The American Legion Band of Greater Kansas City could be considered a member of an endangered species.
The American Legion Band of Greater Kansas City could be considered a member of an endangered species. As the only marching/concert American Legion Band still active in Kansas or Missouri, it represents a tradition going back more than 60 years. Over the years, they have played for presidents, commanders, generals, governors, senators, congressmen, mayors, Medal of Honor recipients, Gold Star mothers, veterans, servicemen and servicewomen and the general public.
The American Legion Band was formed shortly after World War I. There is a photograph of the band preceding the Liberty Memorial Dedication in 1926 in the National World War I Museum archives.
Approximately 67 volunteer amateur and professional musicians from throughout the Kansas City region, including many sons and daughters of veterans and American Legion members, contribute personal funds for the privilege of playing in the Band and participation in national events. Over the years, the economics of maintaining a viable organization has forced many such bands out of existence. Through perseverance, dedication, and the sacrifice of individual members, the American Legion Band of Greater Kansas City continues to honor veterans of all wars, represent our metropolitan area, and preserve a unique form of musical expression.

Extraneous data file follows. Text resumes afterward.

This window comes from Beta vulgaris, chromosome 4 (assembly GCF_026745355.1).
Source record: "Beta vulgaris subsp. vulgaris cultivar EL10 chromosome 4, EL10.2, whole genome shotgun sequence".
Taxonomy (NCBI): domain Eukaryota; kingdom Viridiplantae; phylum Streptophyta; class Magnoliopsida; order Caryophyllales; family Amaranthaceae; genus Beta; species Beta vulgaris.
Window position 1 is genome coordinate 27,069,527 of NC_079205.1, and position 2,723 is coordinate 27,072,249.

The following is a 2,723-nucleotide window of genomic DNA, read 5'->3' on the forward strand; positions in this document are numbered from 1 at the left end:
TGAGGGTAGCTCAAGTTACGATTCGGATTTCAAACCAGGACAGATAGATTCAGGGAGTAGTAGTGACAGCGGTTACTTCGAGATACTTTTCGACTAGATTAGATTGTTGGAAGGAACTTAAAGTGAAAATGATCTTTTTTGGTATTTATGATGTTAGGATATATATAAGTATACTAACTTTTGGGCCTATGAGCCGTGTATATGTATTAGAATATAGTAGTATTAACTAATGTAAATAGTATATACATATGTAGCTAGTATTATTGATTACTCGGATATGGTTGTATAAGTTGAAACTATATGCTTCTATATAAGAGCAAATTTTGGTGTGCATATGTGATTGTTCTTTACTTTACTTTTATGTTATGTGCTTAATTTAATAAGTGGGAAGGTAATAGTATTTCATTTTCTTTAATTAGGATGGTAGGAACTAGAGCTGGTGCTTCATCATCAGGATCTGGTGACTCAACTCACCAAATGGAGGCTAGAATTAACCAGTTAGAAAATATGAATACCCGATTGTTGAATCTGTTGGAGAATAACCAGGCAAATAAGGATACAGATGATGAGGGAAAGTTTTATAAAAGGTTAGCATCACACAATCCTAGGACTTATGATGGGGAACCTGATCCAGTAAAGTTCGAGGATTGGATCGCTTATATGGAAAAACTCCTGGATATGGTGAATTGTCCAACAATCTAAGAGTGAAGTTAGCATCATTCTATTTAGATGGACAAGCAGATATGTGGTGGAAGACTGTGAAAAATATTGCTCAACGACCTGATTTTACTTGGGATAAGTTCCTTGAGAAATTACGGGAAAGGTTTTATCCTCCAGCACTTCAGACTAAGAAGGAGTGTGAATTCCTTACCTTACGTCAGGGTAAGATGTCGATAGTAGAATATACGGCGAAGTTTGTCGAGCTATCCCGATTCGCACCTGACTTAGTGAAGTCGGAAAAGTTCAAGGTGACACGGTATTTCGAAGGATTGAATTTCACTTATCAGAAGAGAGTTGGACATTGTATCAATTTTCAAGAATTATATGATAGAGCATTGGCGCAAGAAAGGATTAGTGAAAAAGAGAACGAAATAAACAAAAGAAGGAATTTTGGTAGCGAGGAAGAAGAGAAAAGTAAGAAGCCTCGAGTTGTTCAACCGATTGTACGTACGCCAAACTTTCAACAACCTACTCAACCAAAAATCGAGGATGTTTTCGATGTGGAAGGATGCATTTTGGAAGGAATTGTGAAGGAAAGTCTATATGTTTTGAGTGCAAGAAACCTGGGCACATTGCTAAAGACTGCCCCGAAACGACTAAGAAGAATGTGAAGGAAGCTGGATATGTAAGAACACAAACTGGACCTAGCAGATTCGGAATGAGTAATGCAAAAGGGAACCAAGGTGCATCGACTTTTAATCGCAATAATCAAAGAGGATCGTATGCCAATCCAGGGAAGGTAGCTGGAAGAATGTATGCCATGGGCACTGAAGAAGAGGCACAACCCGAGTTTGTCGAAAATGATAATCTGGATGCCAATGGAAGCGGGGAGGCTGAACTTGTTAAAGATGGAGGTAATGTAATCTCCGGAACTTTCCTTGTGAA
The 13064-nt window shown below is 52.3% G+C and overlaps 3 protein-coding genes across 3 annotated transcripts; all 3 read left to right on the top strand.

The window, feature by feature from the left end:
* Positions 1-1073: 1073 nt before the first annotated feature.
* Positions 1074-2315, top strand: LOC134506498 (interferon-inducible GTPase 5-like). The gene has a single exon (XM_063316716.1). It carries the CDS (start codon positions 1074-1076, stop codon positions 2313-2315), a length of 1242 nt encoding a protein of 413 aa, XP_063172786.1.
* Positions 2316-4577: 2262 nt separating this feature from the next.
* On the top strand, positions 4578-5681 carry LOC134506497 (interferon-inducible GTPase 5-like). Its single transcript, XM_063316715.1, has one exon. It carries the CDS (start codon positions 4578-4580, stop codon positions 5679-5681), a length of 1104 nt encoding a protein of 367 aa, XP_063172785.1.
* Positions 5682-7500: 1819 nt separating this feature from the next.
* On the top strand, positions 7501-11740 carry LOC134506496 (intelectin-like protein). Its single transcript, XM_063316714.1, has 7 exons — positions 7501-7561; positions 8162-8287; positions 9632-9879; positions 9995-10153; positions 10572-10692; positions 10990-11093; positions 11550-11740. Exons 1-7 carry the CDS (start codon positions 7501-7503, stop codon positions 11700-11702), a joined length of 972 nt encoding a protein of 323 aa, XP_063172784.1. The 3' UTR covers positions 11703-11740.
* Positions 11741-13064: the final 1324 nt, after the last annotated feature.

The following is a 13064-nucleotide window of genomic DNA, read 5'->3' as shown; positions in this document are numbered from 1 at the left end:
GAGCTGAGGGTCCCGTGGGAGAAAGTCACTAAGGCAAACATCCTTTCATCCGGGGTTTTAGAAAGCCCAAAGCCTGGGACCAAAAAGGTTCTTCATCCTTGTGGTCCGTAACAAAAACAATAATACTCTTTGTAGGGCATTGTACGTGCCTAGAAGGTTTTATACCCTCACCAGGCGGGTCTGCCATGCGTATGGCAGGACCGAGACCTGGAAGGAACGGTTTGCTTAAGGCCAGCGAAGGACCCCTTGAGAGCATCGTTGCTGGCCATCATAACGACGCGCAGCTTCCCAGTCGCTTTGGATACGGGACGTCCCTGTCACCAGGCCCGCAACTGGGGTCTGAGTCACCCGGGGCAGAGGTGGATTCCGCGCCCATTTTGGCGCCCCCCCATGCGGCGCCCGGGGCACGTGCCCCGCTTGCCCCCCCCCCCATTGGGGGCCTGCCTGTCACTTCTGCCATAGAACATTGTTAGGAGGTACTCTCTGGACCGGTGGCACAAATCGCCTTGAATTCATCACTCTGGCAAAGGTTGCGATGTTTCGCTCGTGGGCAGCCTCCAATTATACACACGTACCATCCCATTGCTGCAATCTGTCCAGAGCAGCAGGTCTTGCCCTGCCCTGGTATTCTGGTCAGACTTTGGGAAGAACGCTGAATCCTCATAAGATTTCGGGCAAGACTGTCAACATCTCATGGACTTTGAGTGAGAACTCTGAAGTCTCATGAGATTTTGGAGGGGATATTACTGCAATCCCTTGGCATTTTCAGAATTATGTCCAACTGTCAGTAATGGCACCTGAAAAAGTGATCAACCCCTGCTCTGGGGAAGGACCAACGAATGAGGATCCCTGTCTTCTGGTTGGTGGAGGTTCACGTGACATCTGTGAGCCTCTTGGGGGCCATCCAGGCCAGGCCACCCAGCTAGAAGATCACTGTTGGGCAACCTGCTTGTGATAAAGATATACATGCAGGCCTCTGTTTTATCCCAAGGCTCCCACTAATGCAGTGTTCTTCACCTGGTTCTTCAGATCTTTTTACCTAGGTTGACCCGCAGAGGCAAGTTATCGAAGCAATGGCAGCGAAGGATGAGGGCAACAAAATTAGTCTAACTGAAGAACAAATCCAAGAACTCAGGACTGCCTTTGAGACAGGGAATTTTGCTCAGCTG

The band represents a range of professions from accountants, managers, chemists, executives, engineers, attorneys, music educators, to stay-at-home moms and high school students. Some are World War II Veterans and Korean War Veterans. About 30 percent of the members belong to the American Legion family (Legion, Sons, or Auxiliary). Everyone in the group simply enjoys the opportunity to support veterans and our service men and women through music. The members are volunteer amateur or professional caliber musicians living within a fifty-mile range from Highland, Kansas to Stillwell, Kansas to Butler, Odessa, Kearney, and Parkville, Missouri. They practice every Monday night in the Presbyterian Church in Overland Park, Kan.
The American Legion Band of Greater Kansas City is a multi-generational organization that range in age from 17 to 87. According to Belinda Johnson from Odessa, Missouri, and the band’s Webmaster and Historian, the youngest member in the band is Sarah Ragsdale. She plays the French horn and trumpet and is a junior at Odessa High School. Our oldest member is Gerald Hamilton who is 87 and lives in Kansas City, Mo. He has been a member since 1968 and plays saxophone, flute and reeds.
There are about ten family combinations playing in the band: father and son, father and daughter, mother and son, and mother and daughter. There are several sons in their eighties whose fathers also used to play in the band. Jeremiah Hall’s great-grandfather, William E. Hall, trumpeter, dates back to the early days of the band and is the beginning of four generations of Legion Band members. The news would often feature him on Memorial Day playing taps at the Woodlawn cemetery.
Belinda Johnson who plays the clarinet, drives six members who live in Odessa, Missouri. She emphasizes that, “Many of us clock well over 2000 miles each season just for rehearsals. It’s a 100-mile round trip for us Odessans each week to the rehearsals at the Overland Park Presbyterian Church and to all of the events.”
The gift of music